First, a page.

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Re: theos-talk Re: Some Comments by T Subba Rao

Aug 18, 2012 08:57 AM
by MKR

Thanks. I am in the process of getting hold of a pdf copy of the lectures
which were published. Will post a message when it is available.


On Sat, Aug 18, 2012 at 10:29 AM, don ridgway <> wrote:

> **
> Thank you for posting this.
> Don
> --- In, MKR <mkr777@...> wrote:
> >
> > T Subba Rao, a very well known theosophist and contemporary of HPB
> > delivered four lectures on Gita at the International Convention at Adyar
> in
> > 1886. He made some comments at the end of the last lecture which are very
> > significant to any theosophical student. He said:
> >
> > ++++
> > We have merely commenced the study of Bhagavad GitÃÂ in these lectures.
> Try
> > to examine, by the light of the statements found in our own books, and in
> > modern books on Psychology and Science, whether the theory I have placed
> > before you is at all tenable or not -- decide for yourselves -- whether
> > that is the theory supported by the Bhagavad GitÃÂ itself. Do not rely
> on a
> > host of commentaries which will only confuse you, but try to interpret
> the
> > text for yourselves as far as your intelligence will allow; and if you
> > think this is really a correct theory, try to follow it up and think out
> > the whole philosophy for yourselves. I have found that a good deal more
> is
> > to be gained by concentration of thought and meditation, than by reading
> > any number of books or hearing any number of lectures. Lectures are
> utterly
> > useless, unless you think out for yourself what they treat of. The
> Society
> > cannot provide you with philosophical food already digested, as though
> you
> > were in the ideal state of passivity aimed at by the advocates of the
> > Sankhyan philosophy; but every one of you is expected to read and study
> the
> > subject for himself. Read and gain knowledge, and then use what you have
> > gained for the benefit of your own countrymen.
> >
> > The philosophy contained in our old books is valuable, but it has been
> > turned into superstition. We have lost almost all our knowledge. What we
> > call religion is but the shell of a religion that once existed as a
> living
> > faith. The sublime philosophy of Sankaracharya has assumed quite a
> hideous
> > form at the present day. The philosophy of a good many Adwaitis does not
> > lead to practical conduct. They have examined all their books, and they
> > think with the Southern Buddhists of Ceylon, that Nirvana is the Nirvana
> > promised by the SÃÂnkhya philosophers, and instead of following out their
> > own philosophy to its legitimate conclusion, they have introduced by
> their
> > Panchayatanapuja and other observances what seems to be a foolish and
> > unnecessary compromise between the different views of the various sects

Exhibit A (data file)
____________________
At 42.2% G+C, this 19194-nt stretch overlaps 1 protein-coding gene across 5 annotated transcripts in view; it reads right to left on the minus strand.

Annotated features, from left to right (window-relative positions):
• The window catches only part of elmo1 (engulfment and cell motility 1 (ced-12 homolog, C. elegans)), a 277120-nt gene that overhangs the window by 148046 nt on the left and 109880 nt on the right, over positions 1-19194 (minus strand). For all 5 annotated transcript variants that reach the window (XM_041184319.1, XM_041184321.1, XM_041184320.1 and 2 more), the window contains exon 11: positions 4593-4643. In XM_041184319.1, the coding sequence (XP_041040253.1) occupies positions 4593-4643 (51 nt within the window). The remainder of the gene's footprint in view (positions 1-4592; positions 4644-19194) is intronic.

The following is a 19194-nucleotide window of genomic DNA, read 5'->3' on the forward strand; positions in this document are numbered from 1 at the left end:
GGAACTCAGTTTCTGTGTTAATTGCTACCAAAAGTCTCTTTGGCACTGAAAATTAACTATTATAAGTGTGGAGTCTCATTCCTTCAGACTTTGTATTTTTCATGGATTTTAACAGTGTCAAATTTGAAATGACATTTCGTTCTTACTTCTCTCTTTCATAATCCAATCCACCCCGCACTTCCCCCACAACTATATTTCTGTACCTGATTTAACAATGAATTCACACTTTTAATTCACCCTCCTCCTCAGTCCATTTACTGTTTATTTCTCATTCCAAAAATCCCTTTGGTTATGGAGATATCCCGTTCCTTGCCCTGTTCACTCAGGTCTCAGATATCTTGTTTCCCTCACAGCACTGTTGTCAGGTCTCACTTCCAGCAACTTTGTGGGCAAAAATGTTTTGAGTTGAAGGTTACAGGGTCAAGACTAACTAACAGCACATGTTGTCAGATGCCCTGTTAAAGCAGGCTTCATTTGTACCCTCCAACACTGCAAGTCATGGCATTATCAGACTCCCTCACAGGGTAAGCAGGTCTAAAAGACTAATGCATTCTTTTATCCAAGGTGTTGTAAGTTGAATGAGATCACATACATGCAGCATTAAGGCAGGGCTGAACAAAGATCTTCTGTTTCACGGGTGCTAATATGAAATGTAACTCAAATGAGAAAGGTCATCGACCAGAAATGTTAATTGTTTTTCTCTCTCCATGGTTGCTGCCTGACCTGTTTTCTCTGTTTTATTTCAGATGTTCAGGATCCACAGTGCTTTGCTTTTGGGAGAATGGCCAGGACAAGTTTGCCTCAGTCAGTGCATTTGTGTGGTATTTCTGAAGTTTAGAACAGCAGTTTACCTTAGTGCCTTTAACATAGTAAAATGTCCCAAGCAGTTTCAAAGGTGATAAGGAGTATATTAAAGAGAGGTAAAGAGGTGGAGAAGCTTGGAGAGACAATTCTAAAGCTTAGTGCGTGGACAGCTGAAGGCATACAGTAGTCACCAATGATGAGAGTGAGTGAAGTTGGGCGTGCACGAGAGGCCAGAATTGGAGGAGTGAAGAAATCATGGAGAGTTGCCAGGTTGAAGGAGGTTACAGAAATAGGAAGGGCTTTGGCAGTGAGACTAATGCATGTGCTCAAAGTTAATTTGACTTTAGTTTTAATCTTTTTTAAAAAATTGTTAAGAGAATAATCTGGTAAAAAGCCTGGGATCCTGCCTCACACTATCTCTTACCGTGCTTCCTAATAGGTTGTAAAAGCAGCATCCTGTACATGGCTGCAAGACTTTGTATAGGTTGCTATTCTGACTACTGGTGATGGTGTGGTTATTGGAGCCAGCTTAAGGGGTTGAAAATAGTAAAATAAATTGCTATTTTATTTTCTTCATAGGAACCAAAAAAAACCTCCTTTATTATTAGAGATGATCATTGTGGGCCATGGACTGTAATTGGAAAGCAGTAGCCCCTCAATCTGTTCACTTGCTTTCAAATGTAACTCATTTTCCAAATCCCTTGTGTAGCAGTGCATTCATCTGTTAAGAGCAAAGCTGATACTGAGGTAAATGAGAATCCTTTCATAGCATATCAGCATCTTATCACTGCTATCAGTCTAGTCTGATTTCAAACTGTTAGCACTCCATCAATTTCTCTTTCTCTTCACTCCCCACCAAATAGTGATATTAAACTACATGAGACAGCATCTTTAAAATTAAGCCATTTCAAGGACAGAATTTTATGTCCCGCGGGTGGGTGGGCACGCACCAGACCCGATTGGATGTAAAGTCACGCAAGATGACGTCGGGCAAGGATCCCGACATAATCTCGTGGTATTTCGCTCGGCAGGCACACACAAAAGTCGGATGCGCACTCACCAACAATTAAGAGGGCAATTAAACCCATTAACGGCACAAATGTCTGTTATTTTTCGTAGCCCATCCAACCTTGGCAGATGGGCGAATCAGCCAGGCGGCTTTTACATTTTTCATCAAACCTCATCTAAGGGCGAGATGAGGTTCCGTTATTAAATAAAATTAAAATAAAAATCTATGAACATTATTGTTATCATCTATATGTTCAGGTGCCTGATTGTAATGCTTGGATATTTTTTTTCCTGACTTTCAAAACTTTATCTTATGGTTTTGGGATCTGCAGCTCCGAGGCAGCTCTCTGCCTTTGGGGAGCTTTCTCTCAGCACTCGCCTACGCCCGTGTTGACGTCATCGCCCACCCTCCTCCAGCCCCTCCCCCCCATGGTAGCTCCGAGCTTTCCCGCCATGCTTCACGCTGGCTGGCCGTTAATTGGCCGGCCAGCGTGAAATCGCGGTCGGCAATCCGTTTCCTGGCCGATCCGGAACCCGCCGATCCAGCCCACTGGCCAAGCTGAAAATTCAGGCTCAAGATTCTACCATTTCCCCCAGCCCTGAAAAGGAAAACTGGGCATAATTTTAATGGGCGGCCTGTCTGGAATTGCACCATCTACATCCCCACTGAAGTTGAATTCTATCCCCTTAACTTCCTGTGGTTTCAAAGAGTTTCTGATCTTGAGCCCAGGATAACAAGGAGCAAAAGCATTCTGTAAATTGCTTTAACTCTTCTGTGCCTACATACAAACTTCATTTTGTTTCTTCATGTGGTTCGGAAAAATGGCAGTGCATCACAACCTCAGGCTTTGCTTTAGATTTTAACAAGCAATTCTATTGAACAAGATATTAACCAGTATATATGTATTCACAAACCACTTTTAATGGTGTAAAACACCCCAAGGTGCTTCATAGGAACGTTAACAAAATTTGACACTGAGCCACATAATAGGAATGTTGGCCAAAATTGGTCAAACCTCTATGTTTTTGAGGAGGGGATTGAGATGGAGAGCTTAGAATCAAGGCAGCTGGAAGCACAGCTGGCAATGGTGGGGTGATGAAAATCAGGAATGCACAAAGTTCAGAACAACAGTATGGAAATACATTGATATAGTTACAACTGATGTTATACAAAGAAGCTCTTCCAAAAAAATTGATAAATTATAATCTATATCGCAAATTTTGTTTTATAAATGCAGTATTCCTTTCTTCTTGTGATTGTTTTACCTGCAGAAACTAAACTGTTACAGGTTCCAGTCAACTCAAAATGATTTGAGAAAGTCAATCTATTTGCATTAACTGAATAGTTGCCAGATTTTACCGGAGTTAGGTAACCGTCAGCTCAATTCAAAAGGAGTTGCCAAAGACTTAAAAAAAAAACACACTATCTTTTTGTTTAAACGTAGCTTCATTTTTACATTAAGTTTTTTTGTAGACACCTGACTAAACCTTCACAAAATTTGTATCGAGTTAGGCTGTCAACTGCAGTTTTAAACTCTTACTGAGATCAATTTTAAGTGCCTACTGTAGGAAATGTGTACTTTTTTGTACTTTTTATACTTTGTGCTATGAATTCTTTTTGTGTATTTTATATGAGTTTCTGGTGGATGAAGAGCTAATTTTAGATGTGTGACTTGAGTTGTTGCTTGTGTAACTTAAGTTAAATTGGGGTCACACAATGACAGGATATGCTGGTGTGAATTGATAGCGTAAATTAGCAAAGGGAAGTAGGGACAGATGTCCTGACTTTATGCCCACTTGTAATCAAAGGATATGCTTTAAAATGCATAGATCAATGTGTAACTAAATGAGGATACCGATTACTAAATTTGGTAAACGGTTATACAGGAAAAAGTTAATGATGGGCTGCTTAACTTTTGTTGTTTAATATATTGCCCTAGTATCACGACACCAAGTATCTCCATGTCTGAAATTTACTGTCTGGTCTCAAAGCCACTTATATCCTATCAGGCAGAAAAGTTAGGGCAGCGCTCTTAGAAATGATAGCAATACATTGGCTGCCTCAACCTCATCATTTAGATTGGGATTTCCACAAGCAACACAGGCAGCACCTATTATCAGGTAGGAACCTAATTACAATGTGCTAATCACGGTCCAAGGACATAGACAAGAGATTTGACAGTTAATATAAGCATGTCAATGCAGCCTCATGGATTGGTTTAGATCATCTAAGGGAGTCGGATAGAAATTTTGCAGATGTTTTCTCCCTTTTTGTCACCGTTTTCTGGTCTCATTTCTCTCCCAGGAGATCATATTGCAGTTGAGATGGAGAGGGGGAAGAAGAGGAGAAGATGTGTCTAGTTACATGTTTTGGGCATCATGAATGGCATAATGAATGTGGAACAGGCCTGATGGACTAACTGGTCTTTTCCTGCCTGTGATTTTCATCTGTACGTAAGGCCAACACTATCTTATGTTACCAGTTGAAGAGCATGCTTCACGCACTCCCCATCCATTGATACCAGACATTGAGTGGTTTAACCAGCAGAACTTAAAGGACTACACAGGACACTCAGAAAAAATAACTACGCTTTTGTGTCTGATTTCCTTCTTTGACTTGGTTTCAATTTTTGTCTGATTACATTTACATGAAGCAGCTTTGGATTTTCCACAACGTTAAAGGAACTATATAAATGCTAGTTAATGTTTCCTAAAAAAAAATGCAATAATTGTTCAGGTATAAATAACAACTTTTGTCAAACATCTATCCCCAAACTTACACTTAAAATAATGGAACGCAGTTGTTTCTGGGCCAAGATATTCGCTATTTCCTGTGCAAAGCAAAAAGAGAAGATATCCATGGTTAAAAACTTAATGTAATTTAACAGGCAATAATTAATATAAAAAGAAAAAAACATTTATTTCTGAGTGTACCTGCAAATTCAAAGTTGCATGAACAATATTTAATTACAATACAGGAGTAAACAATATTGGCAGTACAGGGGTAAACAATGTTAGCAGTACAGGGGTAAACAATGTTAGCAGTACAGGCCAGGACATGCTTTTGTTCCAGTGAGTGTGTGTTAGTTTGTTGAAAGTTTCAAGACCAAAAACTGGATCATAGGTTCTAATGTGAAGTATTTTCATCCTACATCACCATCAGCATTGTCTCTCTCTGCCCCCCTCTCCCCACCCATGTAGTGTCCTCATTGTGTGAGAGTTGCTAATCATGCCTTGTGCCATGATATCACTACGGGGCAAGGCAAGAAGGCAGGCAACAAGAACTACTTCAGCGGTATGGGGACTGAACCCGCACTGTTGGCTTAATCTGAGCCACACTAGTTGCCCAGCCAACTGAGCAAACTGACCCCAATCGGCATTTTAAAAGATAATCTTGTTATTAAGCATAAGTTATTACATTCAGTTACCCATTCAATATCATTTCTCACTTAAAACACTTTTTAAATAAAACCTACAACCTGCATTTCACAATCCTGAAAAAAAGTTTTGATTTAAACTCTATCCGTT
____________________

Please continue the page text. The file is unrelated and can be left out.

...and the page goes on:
> > that have existed in India. Visishthadwaita philosophy has degenerated,
> and
> > is now little more than temple worship, and has not produced any good
> > impression on men's minds. Madhwa philosophy has degenerated in the same
> > manner, and has perhaps become more fanatical. For instance,
> Sankaracharya
> > is represented in their Manimanjari as a Rakshasa of former times. In
> > Northern India people generally recite Saptashati and many have adopted
> > Shakti worship. Kali is worshipped in Calcutta more perhaps than any
> other
> > deity. If you examine these customs by the light of Krshna's teachings,
> it
> > must appear to you that, instead of having Hinduism, we have assimilated
> a
> > whole collection of superstitious beliefs and practices which do not by
> any
> > means tend to promote the welfare of the Hindu nation, but demoralise it
> > and sap its spiritual strength, and have led to the present state of
> > things, which, I believe, is not entirely due to political degeneration.
> >
> > Our Society stands upon an altogether unsectarian basis; we sympathise
> with
> > every religion, but not with every abuse that exists under the guise of
> > religion; and while sympathising with every religion and making the best
> > efforts we can for the purpose of recovering the common foundations that
> > underlie all religious beliefs, it ought to be the duty of every one of
> us
> > to try to enlighten our own countrymen on the philosophy of religion, and
> > endeavour to lead them back to a purer faith -- a faith which, no doubt,
> > did exist in former times, but which now lives but in name or in the
> pages
> > of forgotten books.
> >
> > +++++
> >
> > His emphasis on the need for each one of us to do our own thinking and
> not
> > to expect the TS to provide philosophical food already digested is worth
> > noting.
> >
> > MKR
> >
> >
> > [Non-text portions of this message have been removed]
> >

[Non-text portions of this message have been removed]

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